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Making lime with Primitive Technology

Making use of the unoccupied shells of native rainforest snails around his original land, Primitive Technology makes lime mortar by firing them in his pottery kiln, slaking the calcined shells with water so that they disintegrate, and then mixing them into lime putty that’s water resistant after it dries. The material is similar to the materials used to mortar bricks and tiles together.

When heated above 840 degrees Celsius, the lime decomposes into calcium oxide (CaO) or Quicklime and releases carbon dioxide (CO2). When water is added to the quicklime it becomes calcium hydroxide Ca (OH)2 or lime putty. From here the calcium hydroxide can then be shaped into a form and allowed to set. Carbon dioxide enters the lime putty as it dries causing it to turn back into calcium carbonate. The new calcium carbonate has then set, remaining solid and water resistant.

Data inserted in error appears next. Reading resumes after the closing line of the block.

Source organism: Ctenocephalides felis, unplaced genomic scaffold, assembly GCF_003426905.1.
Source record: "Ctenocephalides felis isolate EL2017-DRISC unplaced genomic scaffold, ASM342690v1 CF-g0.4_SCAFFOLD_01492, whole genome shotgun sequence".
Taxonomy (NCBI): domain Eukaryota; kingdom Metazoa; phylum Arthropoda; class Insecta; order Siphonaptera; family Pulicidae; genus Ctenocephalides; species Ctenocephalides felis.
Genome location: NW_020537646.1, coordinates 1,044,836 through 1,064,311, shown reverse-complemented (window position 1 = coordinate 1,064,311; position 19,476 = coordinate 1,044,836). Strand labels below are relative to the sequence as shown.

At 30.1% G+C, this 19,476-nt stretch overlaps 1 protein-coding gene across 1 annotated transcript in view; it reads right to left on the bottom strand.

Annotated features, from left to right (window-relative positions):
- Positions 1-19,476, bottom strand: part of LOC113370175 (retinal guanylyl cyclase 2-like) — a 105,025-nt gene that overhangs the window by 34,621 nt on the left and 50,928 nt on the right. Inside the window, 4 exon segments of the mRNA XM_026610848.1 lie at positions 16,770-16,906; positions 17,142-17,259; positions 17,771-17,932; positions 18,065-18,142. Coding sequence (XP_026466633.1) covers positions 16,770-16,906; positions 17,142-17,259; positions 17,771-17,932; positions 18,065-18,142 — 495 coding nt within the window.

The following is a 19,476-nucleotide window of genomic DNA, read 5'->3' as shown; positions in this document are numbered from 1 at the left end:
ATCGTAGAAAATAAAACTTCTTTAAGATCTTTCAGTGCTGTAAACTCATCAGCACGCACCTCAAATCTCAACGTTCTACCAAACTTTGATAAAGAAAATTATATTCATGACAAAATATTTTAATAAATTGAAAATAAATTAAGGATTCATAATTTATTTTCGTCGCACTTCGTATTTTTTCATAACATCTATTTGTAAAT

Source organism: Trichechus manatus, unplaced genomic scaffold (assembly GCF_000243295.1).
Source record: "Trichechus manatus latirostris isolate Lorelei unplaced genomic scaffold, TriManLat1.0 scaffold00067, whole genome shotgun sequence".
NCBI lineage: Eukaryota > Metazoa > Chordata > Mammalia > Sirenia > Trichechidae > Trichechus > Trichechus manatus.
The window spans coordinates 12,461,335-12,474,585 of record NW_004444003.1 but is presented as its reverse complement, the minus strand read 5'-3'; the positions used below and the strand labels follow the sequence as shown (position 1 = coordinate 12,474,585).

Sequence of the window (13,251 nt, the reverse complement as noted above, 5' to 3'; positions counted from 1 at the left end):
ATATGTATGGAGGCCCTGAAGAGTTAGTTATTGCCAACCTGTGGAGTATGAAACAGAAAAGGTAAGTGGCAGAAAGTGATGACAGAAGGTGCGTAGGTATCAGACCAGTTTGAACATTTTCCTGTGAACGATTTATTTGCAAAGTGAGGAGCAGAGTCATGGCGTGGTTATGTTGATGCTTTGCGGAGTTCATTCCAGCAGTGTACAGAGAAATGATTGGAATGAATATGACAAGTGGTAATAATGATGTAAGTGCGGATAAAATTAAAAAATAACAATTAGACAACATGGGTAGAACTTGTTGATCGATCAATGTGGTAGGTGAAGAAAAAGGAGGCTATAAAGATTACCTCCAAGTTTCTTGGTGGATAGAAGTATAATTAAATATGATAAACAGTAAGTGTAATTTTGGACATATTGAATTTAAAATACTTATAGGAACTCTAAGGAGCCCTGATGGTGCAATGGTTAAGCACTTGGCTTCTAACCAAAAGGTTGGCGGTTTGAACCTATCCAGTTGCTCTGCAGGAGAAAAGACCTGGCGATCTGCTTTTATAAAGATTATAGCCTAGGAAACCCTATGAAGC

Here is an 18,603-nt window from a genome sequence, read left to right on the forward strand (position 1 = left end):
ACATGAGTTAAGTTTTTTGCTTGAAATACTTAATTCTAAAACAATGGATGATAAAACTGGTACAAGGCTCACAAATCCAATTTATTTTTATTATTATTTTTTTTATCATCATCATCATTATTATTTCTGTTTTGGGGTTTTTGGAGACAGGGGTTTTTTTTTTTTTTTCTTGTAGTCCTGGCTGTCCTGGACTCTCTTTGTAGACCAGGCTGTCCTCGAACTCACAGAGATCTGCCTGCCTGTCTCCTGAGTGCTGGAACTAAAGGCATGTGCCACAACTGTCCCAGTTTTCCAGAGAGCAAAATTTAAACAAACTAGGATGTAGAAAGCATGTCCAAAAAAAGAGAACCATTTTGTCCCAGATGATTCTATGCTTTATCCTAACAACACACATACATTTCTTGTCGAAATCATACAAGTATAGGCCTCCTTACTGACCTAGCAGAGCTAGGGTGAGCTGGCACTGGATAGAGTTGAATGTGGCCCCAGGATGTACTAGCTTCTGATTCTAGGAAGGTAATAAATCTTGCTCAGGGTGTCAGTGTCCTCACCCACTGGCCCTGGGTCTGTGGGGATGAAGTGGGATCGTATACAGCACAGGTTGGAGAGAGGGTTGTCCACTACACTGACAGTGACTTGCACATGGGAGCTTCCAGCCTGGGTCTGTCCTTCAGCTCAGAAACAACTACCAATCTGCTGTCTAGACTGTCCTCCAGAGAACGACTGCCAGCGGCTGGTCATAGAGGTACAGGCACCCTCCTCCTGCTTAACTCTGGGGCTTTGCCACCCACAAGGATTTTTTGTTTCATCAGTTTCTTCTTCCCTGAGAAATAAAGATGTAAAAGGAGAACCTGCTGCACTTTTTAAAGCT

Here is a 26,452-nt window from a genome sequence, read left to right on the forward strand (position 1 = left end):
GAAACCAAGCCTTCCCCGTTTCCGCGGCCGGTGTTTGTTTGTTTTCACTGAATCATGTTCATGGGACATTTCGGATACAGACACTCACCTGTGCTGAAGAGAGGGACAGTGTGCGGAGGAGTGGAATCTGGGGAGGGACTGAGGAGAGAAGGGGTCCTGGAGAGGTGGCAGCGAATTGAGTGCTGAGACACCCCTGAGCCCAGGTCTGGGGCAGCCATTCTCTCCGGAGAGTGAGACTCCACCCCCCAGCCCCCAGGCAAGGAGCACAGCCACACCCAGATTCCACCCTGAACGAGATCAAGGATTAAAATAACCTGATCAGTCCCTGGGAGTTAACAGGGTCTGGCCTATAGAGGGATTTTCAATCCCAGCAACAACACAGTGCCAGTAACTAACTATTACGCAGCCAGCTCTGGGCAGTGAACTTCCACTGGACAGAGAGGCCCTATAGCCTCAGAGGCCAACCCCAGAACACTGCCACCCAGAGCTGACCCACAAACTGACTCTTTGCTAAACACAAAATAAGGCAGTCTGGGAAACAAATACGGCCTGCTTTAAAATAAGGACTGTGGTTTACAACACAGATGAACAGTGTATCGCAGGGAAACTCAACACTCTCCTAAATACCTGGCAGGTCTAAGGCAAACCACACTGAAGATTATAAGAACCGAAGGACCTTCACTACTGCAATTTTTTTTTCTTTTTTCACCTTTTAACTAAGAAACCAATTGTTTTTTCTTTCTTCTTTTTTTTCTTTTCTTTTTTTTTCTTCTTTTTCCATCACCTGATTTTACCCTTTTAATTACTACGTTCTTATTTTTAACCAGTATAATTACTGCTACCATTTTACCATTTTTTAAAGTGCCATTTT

Of the slaking process, he writes:

An exothermic reaction then ensued. Heat was produced as the lime quicklime turned into slaked lime. The water heated up creating steam and the shells decomposed into a white paste. The paste was stirred and crushed pottery was added to it as an aggregate (sand is normally used for this, I just had a lot of old potsherds lying about to dispose of). This lime mortar mixture was then formed into a block shape and left to dry. It took about a week and a half to set as we have had extremely humid, wet weather. The block was observed to have set demonstrating its properties.

Lime is usually found in limestone rock that’s “composed mainly of skeletal fragments of marine organisms such as coral, forams, and molluscs,” but it can be sourced from newer sources of the materials, too.

[noindex]Next: The Great Pyramid of Giza was bright white & highly polished.[/noindex]

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